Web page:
be a very challenging game, with a death counter taunting you every time you die. And the challenge isn’t like most Metroidvanias. In fact, it reminds me much more of platformers
like the old Mega Man games. Like I said, you can only take three hits
before dying and enemies very rarely drop health points, so you can find yourself low
on health very often in the game. I think its a bit unbalanced and enemies should
drop health more often, but thats just my opinion. In addition, something I really don’t like
about the game is the inclusion of instant death areas. If you fall in water or touch spike balls,
you will die immediately regardless of how much health you already have, which I hate. Don’t get me wrong, I like a good challenge,
but there’s a line between something being challenging and tedious. Metroidvanias should not include insta death
in my opinion because of the open world nature of the game. By including insta death, you are essentially
forcing me to slowly walk all the way back from the last save point just because of a
stupid mistake. And it is very easy to instantly die in the
game. Earlier I said that floaty jump mechanics
are okay as long as they don’t interfere with playing the game right? Well, unfortunately sometimes this happens
in the game. You’ll find spike balls on the ceiling at
some points that require you to just tap the jump button, but because Zoe is literally
a balloon, tapping the jump button for a millisecond too long will lead to an insta death many
times. I hated insta death spikes in Mega Man and
I hate them now still. Out of all the things you could take from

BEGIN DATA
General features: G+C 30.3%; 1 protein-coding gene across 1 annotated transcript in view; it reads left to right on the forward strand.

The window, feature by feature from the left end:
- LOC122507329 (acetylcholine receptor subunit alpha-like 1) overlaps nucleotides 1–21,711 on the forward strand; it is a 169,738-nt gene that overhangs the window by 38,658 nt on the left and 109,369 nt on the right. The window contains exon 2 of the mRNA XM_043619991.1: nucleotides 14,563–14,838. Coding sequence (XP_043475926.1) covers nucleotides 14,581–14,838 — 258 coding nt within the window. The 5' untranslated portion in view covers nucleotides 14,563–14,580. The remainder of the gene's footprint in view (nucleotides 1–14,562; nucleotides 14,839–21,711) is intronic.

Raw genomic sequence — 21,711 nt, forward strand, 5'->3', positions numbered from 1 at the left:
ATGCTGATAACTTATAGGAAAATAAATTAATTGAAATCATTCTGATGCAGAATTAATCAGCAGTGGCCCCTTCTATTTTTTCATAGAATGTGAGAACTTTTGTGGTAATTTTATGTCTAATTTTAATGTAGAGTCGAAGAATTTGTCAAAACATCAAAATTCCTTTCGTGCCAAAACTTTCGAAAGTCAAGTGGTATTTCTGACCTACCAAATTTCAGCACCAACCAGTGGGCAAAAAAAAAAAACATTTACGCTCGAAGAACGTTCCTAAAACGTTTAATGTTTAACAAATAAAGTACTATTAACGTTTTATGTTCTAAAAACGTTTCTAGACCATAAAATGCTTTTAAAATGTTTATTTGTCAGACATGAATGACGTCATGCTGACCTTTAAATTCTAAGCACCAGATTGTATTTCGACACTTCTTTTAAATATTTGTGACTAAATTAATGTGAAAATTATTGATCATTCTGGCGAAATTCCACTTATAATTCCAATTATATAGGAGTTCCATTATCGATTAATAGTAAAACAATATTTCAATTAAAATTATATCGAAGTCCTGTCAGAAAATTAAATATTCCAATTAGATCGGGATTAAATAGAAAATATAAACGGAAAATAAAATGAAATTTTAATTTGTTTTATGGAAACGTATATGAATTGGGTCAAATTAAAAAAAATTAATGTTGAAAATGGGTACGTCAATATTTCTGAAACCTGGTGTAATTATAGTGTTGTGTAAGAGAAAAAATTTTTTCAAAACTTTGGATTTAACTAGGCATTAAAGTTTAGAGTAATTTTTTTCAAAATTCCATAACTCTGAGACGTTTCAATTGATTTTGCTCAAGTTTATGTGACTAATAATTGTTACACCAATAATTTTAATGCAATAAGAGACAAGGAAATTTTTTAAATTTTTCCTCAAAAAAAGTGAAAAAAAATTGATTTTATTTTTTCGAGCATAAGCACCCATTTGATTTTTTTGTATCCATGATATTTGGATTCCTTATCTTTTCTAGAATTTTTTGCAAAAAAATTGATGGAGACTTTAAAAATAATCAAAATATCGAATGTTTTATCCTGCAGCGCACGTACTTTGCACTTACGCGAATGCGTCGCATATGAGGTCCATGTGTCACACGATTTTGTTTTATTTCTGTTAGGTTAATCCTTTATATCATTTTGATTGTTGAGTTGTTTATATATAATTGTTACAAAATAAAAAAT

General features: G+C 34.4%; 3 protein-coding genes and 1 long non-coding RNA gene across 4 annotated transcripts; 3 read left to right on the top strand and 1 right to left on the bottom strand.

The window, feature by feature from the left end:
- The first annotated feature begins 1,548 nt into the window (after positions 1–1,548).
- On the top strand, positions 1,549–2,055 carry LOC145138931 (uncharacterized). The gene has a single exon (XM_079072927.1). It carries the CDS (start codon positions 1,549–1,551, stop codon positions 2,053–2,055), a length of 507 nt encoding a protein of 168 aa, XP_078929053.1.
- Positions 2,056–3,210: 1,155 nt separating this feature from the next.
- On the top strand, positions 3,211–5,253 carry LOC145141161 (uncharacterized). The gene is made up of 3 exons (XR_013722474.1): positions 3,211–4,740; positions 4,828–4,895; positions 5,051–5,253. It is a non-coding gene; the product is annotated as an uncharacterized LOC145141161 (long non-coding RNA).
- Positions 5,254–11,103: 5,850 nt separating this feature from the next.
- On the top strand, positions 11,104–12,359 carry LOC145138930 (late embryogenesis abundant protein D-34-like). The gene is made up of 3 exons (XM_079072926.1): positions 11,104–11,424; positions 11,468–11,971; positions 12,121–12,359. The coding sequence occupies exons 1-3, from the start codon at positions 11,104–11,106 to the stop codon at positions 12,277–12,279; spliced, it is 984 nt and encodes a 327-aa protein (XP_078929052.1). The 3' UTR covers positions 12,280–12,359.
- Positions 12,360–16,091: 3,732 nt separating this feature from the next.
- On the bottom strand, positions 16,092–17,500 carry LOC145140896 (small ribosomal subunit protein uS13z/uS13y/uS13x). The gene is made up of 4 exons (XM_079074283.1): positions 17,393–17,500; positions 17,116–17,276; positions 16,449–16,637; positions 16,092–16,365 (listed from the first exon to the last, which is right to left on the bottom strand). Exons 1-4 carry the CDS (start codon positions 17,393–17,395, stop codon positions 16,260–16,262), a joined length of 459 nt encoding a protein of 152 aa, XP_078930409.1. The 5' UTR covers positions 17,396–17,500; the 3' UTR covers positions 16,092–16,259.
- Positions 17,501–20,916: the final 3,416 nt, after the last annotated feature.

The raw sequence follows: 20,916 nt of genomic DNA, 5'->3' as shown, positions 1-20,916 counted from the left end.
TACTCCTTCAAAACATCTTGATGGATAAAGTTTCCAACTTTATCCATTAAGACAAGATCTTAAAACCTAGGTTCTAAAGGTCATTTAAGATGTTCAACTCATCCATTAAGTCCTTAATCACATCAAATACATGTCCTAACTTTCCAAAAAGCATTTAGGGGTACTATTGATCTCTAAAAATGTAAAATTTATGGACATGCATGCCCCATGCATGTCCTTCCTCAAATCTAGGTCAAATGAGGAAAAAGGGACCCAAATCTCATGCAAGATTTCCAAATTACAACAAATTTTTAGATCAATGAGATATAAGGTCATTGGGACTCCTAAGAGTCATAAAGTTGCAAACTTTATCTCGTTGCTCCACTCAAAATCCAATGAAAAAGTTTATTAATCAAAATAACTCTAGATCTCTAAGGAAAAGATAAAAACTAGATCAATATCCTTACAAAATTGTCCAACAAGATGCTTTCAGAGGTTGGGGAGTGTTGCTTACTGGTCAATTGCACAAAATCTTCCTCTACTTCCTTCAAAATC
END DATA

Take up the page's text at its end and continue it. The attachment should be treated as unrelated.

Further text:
the game, do not take this please. And these spike balls do not go away, you’ll
run into them too many times. Definitely not a fan of that. One more thing I do not like are the inclusion
of these weird walls you can walk through. Later in the game, in order to get to the
next objective, you need to somehow guess that a specific wall in a specific room is
actually not solid and can actually just be walked through. The walls look like any other wall in the
game. They aren’t cracked, they aren’t opaque,
they aren’t a different color, there’s virtually no way to distinguish them from
regular walls in the game, but they are still included in the game as mandatory to reach
the next objective. And these walls do not stop, they just keep
popping up near the end game and they are annoying every time. Even the game map doesn’t acknowledge the
walls being passable, there’s literally no way to tell besides jumping randomly at
every wall you see when you have nowhere else to go. I think this is an example of bad game design
since it relies on guesswork way too often. This game gets way too cute with these damn
invisible walls, with them even throwing in floors that you can fall through, leading
to your insta death. Two of my least favorite things about the
game thrown into one. And watching the credits explains all of this. Inspired by “Battle Kid” Okay, now this
makes sense. They were trying to make the game as annoying
as possible. In conclusion, Alwa’s Awakening is a decent
Metroidvania, its not too long or complicated, with it having very simple combat and puzzles
that will serve as being entertaining for a while. However, the inclusion of instant death, floaty
jump mechanics and these damn walls that you have to walk through make the game really
annoying at times. If the developer behind the game ever decides
to do a sequel, please fix this stuff and you’ll have a fine game on your hands. Other than that, it is a good game and worth
picking up despite its few flaws which you should keep in mind before jumping in.

Hello. Great review! I'm the lead designer of Alwa's Awakening. I just wanted to mention one thing. The reason for all fake walls was just inspiration from Legend of Zelda (NES) where you had to torch every single bush in the game as well as bomb every single wall. We wanted friends to get together to talk about secrets and maybe check the latest Nintendo Power for tips and tricks. I know the world doesn't really work like that anymore but we still wanted to make that kind of game 🙂